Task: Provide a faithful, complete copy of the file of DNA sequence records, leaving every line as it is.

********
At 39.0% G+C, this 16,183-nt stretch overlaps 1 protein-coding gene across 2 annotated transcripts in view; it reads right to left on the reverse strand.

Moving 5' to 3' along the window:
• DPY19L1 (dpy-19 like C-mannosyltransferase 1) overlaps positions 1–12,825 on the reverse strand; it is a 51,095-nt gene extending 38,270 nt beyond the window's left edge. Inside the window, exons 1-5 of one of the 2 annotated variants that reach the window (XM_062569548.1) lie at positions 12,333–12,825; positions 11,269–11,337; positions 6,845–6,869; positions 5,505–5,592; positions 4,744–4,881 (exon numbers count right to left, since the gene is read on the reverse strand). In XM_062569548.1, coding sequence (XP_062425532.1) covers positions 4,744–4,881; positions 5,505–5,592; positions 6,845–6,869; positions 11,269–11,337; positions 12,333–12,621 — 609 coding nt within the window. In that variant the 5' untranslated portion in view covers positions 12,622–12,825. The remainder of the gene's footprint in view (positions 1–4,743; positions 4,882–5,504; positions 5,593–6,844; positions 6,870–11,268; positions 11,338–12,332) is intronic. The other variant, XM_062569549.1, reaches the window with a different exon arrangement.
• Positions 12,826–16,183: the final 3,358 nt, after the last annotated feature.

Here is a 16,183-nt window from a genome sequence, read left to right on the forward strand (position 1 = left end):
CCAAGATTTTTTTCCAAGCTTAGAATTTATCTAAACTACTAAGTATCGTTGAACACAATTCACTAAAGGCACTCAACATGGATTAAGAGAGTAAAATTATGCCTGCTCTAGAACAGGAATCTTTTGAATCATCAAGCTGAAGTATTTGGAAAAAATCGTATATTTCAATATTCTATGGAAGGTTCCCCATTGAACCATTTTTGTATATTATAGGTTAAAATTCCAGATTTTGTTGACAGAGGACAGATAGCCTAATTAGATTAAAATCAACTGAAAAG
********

At 39.0% G+C, this 16,183-nt stretch overlaps 1 protein-coding gene across 2 annotated transcripts in view; it reads right to left on the reverse strand.

Moving 5' to 3' along the window:
• DPY19L1 (dpy-19 like C-mannosyltransferase 1) overlaps positions 1–12,825 on the reverse strand; it is a 51,095-nt gene extending 38,270 nt beyond the window's left edge. Inside the window, exons 1-5 of one of the 2 annotated variants that reach the window (XM_062569548.1) lie at positions 12,333–12,825; positions 11,269–11,337; positions 6,845–6,869; positions 5,505–5,592; positions 4,744–4,881 (exon numbers count right to left, since the gene is read on the reverse strand). In XM_062569548.1, coding sequence (XP_062425532.1) covers positions 4,744–4,881; positions 5,505–5,592; positions 6,845–6,869; positions 11,269–11,337; positions 12,333–12,621 — 609 coding nt within the window. In that variant the 5' untranslated portion in view covers positions 12,622–12,825. The remainder of the gene's footprint in view (positions 1–4,743; positions 4,882–5,504; positions 5,593–6,844; positions 6,870–11,268; positions 11,338–12,332) is intronic. The other variant, XM_062569549.1, reaches the window with a different exon arrangement.
• Positions 12,826–16,183: the final 3,358 nt, after the last annotated feature.

Here is a 16,183-nt window from a genome sequence, read left to right on the forward strand (position 1 = left end):
CCAAGATTTTTTTCCAAGCTTAGAATTTATCTAAACTACTAAGTATCGTTGAACACAATTCACTAAAGGCACTCAACATGGATTAAGAGAGTAAAATTATGCCTGCTCTAGAACAGGAATCTTTTGAATCATCAAGCTGAAGTATTTGGAAAAAATCGTATATTTCAATATTCTATGGAAGGTTCCCCATTGAACCATTTTTGTATATTATAGGTTAAAATTCCAGATTTTGTTGACAGAGGACAGATAGCCTAATTAGATTAAAATCAACTGAAAAG